(Bette Midler did the induction. Sarah Bareillie performed at the ceremony -- performed Laura's songs.)
Laura was a private woman and all we have at present is a book that's a pretty bad one. I'm hoping her son will write a book. I never forget how bad the book is but sometimes I'm reminded a new about how bad it was. Like when I hear someone speak about Laura that I never would have guessed like Laura's art, let alone knew her.
Last night, I blogged about the Liza Minnelli episode of Song Travels with Michael Feinstein -- a wonderful radio program hosted by Michael Feinstein. It's an hour long, weekly show where he and his guests talk songs.
For this post, I was saving when Liza spoke of Laura.
Michael asked what songwriters were important to her and had influenced her and her performances? She listed off a number of artists before stopping with.
Liza: [. . .] the wonderful Laura Nyro.
Michael: Oh yeah.
Liza: -- who really -- How about her harmonies?
Michael: Yeah, she was another one who was a bridge for me.
Liza: Me too!
Liza: She changed everything. She really did. And her songs were recorded a lot by the Fifth Dimension.
Michael: "Wedding Bell Blues." That one --
Liza: Oh, yes!
Michael: -- sure.
Liza: [Starts singing Nyro's "Sweet Blindness" which was also a hit for the Fifth Dimension] Let's go down by the grapevine, drink my daddy's wine." And they would change tempo. [Singing and clapping] "Oh, sweet blindness, a little loving, a little kindness." It was just fascinating. And it was like --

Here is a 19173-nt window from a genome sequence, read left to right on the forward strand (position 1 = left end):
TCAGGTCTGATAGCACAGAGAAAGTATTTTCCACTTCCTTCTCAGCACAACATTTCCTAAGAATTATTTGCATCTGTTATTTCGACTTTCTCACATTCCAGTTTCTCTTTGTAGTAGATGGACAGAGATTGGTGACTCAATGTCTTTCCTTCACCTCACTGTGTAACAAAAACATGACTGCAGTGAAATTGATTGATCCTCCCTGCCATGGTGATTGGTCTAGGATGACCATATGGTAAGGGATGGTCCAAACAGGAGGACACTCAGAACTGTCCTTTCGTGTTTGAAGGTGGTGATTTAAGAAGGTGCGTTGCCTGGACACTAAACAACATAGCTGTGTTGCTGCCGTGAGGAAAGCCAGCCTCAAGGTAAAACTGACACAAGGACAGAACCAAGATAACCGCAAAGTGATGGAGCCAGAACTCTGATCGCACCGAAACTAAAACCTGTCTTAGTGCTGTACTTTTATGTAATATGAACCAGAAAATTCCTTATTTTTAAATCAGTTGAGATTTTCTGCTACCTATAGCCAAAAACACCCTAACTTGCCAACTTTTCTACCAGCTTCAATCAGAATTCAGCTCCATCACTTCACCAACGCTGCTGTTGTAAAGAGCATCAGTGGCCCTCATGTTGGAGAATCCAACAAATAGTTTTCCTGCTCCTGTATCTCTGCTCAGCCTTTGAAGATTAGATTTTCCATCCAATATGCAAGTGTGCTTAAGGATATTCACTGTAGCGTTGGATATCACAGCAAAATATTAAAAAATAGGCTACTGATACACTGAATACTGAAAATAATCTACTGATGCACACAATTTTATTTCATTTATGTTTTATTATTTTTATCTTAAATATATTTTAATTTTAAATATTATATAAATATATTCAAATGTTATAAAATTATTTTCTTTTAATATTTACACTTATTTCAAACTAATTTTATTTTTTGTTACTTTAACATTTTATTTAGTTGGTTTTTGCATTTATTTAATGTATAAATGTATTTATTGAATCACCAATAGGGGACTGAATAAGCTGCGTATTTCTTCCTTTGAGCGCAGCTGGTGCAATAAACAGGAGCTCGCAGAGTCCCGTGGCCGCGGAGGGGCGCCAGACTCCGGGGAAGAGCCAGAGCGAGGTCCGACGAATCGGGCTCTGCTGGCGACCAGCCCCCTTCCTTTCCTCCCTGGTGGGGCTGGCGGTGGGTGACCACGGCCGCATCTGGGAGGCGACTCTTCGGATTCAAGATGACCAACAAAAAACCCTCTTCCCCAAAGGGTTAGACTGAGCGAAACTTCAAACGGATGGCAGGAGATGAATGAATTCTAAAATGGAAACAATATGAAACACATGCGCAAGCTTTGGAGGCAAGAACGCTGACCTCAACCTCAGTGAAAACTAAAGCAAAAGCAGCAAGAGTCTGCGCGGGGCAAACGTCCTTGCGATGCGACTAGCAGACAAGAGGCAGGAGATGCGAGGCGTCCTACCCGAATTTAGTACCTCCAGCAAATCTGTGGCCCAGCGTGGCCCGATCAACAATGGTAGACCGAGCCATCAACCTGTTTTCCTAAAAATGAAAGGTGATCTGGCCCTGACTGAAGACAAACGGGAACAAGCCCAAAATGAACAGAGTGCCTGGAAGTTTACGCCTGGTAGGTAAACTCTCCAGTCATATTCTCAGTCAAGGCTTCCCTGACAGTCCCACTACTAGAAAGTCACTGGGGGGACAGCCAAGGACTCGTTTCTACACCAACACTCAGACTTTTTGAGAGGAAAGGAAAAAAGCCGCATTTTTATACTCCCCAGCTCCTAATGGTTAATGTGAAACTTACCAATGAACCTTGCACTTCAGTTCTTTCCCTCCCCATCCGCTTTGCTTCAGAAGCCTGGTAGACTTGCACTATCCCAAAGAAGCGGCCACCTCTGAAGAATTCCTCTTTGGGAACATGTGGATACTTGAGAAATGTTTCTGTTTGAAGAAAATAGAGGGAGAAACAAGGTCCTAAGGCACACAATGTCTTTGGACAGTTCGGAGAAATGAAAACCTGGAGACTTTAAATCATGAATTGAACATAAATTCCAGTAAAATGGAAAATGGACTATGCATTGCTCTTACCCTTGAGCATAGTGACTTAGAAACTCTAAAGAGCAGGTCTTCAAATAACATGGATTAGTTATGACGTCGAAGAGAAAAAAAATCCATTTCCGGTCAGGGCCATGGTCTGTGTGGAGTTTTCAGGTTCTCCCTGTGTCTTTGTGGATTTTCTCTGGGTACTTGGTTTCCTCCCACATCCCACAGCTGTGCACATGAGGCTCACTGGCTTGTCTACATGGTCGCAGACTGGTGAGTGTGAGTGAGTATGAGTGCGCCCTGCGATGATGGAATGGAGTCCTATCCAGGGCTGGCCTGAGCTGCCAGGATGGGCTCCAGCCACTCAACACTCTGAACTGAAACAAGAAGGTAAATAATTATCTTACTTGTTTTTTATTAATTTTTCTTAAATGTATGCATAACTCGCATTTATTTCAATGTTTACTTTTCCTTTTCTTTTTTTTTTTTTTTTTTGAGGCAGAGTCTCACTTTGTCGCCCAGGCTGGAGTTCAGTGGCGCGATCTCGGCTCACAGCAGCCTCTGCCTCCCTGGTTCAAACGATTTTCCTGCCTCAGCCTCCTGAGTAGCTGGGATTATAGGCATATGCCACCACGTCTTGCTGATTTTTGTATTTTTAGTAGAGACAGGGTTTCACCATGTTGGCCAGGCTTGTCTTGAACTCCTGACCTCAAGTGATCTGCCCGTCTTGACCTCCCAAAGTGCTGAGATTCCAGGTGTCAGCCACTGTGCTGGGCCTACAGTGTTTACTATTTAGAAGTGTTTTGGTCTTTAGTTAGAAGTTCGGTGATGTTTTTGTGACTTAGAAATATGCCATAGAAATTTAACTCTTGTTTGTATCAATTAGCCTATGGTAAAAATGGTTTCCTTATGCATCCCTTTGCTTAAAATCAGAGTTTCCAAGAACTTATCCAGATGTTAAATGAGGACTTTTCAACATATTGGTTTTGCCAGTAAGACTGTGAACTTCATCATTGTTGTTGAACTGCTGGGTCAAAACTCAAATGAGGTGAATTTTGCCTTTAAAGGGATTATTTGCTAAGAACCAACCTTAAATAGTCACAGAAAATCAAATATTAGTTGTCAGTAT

Michael: She was an instinctive writer. Did you know her?
Liza: Yes. Very well.
Michael: What was she like?
Liza: Fabulous. And she used to -- A little strange but most great writers can be a little strange. And she was. But good strange. She used to come to see me [laughing] at the Empire Room, at the Waldorf. And she came every night. And I introduced her like the first three nights and then backstage, after the third show, she said, "Look, when I want to be introduced, I will put a rose on the table. When I don't, there'll be no rose." I said, "Oh, good. Thanks. It helps a lot." Because sometimes she just wanted to listen to those arrangements and the songs themselves and just hang out.
Michael: Were you singing any of her songs?
Liza: Yes, I was. It was a medley that I did -- a dance medley, naturally. So, yeah, we used "Sweet Blindness," we used a bunch of stuff. [Clapping and singing Nyro's "Poverty Train"] "Well it looks good and dirty on shiny light strips." I mean, she was sensational. I still listen to her.
C.I. knows Liza and the first thing I did Friday morning was ask about that. I am so sorry to Liza. I've enjoyed her acting and singing over the years but I guess I had this image of Liza with a lampshade, always the life of the party and singing and center of attention. C.I. said Liza is one of the most generous people when it comes to praising others and provided many examples.
I'm glad to learn about that side of Liza Minnelli. And I'm really glad Liza was kind enough to share her memories of Laura on the radio. If you're like me, you're a big Laura fan and you know the same stories that can be told because that's all there is out there. Liza's stories were a joy and a real treasure for a Laura fan. If you're a Laura fan, I'm sure you're agreeing with me right now and probably a little touched by what a sweet woman Liza Minnelli is to share those stories.
Closing with C.I.'s "Iraq snapshot:"